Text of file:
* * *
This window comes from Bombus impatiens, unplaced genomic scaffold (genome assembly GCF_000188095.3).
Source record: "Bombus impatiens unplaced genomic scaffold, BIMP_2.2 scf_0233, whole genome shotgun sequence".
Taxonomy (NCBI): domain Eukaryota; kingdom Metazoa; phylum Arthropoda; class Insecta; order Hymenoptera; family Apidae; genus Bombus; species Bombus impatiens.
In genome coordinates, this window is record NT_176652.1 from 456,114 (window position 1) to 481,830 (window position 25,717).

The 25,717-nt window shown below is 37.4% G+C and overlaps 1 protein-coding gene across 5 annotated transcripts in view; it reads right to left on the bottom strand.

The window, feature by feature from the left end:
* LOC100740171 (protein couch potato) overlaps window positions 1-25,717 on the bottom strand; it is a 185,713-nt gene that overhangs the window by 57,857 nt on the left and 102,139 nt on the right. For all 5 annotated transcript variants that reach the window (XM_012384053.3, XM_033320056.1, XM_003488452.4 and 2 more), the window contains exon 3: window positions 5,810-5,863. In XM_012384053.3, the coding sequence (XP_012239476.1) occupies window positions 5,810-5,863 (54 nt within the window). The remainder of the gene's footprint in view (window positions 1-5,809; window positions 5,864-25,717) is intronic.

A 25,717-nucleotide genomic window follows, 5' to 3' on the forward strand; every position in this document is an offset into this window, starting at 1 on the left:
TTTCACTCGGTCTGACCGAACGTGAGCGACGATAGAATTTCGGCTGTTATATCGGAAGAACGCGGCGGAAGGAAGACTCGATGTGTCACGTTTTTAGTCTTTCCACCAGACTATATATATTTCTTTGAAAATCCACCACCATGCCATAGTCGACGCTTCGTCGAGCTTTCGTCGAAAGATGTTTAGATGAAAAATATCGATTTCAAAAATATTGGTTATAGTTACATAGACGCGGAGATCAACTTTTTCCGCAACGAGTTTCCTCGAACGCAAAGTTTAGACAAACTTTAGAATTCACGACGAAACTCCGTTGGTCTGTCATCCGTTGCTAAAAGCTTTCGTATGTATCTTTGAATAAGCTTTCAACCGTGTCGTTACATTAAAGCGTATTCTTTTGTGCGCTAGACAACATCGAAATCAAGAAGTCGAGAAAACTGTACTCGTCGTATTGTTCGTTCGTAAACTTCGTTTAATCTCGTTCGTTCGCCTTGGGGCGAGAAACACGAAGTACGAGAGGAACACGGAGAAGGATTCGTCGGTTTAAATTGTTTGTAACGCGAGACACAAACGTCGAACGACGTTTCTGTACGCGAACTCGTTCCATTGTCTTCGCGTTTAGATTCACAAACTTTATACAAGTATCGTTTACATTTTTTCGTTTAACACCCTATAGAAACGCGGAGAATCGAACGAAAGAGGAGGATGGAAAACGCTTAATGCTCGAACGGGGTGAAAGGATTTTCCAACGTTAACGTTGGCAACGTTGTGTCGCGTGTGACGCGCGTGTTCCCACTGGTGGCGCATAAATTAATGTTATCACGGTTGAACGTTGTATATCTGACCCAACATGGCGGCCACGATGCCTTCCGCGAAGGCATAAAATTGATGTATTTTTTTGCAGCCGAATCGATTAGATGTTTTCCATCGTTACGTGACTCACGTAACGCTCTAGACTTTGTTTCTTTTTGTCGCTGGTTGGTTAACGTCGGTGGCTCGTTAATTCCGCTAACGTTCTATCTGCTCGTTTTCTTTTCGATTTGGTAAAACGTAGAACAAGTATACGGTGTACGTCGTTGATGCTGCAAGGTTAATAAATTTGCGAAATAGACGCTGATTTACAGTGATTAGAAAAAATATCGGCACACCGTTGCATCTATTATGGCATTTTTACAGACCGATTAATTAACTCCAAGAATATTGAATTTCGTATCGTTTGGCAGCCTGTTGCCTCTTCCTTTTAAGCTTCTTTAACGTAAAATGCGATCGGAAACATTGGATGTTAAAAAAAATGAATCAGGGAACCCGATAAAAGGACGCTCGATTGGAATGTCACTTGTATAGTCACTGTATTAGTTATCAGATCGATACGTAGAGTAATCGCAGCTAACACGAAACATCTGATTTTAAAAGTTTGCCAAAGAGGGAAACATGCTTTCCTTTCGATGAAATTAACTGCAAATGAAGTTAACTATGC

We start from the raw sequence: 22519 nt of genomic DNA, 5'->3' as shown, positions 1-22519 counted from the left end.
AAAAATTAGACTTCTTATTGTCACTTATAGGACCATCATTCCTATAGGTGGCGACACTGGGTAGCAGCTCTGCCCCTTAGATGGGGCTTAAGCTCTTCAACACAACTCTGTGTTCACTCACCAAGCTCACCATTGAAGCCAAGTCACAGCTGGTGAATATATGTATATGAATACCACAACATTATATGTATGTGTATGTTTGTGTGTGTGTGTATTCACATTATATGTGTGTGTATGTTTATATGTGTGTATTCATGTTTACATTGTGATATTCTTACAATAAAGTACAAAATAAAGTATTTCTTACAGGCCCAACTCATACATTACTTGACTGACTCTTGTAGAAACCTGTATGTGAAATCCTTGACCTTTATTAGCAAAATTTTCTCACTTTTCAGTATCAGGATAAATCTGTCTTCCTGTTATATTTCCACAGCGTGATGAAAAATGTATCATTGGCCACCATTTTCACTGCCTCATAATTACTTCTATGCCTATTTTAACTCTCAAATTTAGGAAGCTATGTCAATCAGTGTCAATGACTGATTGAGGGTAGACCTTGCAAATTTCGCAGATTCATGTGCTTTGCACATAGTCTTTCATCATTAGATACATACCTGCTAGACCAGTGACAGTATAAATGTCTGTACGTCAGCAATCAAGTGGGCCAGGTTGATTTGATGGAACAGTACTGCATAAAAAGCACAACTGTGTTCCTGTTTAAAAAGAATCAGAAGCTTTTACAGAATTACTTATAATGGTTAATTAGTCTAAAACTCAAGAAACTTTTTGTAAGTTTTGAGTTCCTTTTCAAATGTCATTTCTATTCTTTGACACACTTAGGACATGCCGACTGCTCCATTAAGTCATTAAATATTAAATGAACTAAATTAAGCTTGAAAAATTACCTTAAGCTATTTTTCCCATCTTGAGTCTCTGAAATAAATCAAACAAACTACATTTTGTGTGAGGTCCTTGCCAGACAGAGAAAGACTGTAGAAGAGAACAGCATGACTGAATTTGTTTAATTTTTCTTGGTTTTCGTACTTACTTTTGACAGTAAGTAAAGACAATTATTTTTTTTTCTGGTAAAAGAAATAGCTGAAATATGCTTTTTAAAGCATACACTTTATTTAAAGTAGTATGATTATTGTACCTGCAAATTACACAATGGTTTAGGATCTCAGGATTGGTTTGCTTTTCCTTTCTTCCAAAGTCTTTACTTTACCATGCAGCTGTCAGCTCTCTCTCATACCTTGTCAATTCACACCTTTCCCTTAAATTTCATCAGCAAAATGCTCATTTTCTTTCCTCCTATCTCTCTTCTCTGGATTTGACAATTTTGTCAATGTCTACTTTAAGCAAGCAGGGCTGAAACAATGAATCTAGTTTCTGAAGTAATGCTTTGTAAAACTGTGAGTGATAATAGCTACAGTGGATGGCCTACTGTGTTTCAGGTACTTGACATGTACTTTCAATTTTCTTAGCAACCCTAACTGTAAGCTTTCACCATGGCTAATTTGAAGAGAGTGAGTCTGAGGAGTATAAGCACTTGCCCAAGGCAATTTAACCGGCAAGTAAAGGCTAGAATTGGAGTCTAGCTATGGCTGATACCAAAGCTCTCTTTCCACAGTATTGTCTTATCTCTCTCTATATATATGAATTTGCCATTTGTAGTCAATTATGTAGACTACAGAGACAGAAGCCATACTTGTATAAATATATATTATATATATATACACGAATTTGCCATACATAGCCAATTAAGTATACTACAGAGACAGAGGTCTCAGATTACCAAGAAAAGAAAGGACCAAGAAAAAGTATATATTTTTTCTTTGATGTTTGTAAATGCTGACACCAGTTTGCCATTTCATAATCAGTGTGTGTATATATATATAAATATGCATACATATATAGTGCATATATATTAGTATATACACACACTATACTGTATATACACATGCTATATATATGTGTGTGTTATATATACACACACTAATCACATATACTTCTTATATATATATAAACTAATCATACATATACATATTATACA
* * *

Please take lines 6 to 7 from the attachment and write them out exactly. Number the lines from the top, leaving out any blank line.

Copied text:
The window, feature by feature from the left end:
* LOC100740171 (protein couch potato) overlaps window positions 1-25,717 on the bottom strand; it is a 185,713-nt gene that overhangs the window by 57,857 nt on the left and 102,139 nt on the right. For all 5 annotated transcript variants that reach the window (XM_012384053.3, XM_033320056.1, XM_003488452.4 and 2 more), the window contains exon 3: window positions 5,810-5,863. In XM_012384053.3, the coding sequence (XP_012239476.1) occupies window positions 5,810-5,863 (54 nt within the window). The remainder of the gene's footprint in view (window positions 1-5,809; window positions 5,864-25,717) is intronic.